“Hans found me through my Facebook page, and told me he loved my work. We got to chatting and then had asked if I could do a painting of his 914. Of course, I was thrilled and began working on it straightaway. It was a real treat since the 914 happens to be one of my favorites, especially the 914-6. It’s nice to see them finally being appreciated and nearly as prized as the classic 911.”
hans lapine's 914
Portraits are another favorite of his to paint, from Steve McQueen, to his girlfriend Nika and her son…the talent behind their execution is obvious. Tom’s work is truly impressive.

Passions like this are very difficult to factor into your life. Between having a day job, family, and all of the things that are inextricably tied to them, oftentimes, huge personal sacrifices must be made.

Tom manages pretty well, and he’s made some huge changes in his life that allow him more liberty to pursue his love. He usually works on two, three, sometimes four paintings at a time, making it difficult to calculate how long each one takes to complete.  He reckons a typical painting could consume 20 hours of his time…do that math. If he allots just two hours a day, it’ll set him back 10 days—easy. Luckily, he really doesn’t keep track. One of the most difficult things for some artists to do is when to say…'done, that’s it'. I pose Tom this question.

He leans forward and says, “When I think I’m finished with a painting, I go home, you know, and think about it. Then the next day, I return to the studio and say; yea, it’s done. And then I sign it…and that’s always the day after I say it’s finished.”

portrait of tom's girlfriend nika and her son
His work has been seen at the Classic Show 2014 at the Wannieck Gallery in Brno, his home town, the Richard Adam Gallery, also in Brno. And just recently, he had an exhibition in Le Mans at the Le Mans Legends Café. He also plans on doing an exhibition at the Wellington Café Gallery in Brno; momentum is starting to build. Tom doesn’t really keep track of how many paintings he’s sold either. “It’s not the most important thing,” he says, “but I’m always happy if there’s someone interested in my work, especially from other countries.”

His mom is one of his biggest fans. Sometimes he’ll take a painting that’s ready to go abroad, either to a client or show, and he’ll hang it in his parent’s living room for them to enjoy a few days before it’s sent off.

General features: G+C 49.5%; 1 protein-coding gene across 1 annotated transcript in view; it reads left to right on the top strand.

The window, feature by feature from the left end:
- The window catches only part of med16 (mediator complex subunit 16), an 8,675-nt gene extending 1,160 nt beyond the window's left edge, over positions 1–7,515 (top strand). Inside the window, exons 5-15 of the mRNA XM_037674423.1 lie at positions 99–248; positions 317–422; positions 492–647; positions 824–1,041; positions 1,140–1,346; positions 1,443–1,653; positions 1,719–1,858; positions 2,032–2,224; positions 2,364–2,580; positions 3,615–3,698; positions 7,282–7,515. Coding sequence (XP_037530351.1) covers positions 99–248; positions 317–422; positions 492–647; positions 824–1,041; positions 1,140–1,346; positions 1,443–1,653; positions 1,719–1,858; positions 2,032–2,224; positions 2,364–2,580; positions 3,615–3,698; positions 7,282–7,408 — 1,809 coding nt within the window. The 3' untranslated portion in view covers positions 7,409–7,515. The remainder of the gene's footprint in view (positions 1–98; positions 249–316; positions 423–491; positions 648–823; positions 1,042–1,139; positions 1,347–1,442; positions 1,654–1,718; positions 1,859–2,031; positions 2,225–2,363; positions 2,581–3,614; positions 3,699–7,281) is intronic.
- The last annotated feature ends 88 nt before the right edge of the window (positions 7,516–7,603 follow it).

“Funny,” he says “I never talk about that.”
Tell me, what’s next? I ask him.

“Well, everything evolves. I’ve been doing this for a long time and I have lots of ideas that I’m slowly starting to realize. Last year, for example, I did a three part series on the 1988 Le Mans Group cars that looked quite different from my signature work. These were done in a cleaner, graphic-type style, that’s a bit of a departure from the smudges, drips, and roughness I’m used to. In the next few weeks, I’d like to start a painting of the Auto Union racers and try to implement aluminum foil giving them more of an impact.

When I think about my humble beginnings of street art, 3D work, graffiti, stencil art, and stickers, I understood it wasn’t necessarily the right way to go about things. But all of the skills that I amassed from them have evolved to the more refined style I have today.”

So what does this artist, who clearly loves Porsches as they’re the most prolific in his work, have in his garage?

“I have two 944s and a 928S with a manual gearbox. I’ve always loved the marque, since childhood. My dream car is a 911…someday.”

In the meantime, we’ll be keeping tabs on Tom’s work and future exhibitions. Hell, maybe flüssig can commission him to paint one of the legendary cars borne from the humble 924; the Hugo Boss liveried 924 GTP driven by Barth and Röhrl?



You can contact him here : tomhavlasekart@gmail.com

or on facebook: https://www.facebook.com/tomhavlasekart

exhibition at the Le Mans Legends Cafe


04/16/2016 10:56

Incredible artist!